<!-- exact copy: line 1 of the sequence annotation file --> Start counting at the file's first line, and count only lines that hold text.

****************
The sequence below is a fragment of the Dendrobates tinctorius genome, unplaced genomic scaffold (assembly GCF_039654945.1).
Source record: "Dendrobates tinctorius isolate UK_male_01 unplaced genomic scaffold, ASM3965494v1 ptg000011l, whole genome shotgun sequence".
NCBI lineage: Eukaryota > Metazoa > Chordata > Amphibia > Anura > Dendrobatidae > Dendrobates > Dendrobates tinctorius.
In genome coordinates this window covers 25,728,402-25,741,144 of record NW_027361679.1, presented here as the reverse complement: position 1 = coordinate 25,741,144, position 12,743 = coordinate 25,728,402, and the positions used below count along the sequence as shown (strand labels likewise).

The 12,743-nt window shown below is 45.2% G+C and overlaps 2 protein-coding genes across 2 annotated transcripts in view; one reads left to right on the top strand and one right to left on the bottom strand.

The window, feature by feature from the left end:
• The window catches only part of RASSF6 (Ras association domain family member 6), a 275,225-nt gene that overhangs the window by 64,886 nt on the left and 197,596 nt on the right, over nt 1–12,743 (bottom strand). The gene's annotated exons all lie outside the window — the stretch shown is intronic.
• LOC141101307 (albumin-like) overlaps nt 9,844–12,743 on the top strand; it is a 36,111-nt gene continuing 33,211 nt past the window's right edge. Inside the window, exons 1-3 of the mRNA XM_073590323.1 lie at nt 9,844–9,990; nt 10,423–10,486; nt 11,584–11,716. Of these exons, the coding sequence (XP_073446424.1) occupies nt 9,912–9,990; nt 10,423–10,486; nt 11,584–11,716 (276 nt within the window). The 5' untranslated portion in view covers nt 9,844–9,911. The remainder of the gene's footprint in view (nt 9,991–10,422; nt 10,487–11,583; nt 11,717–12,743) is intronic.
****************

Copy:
The sequence below is a fragment of the Dendrobates tinctorius genome, unplaced genomic scaffold (assembly GCF_039654945.1).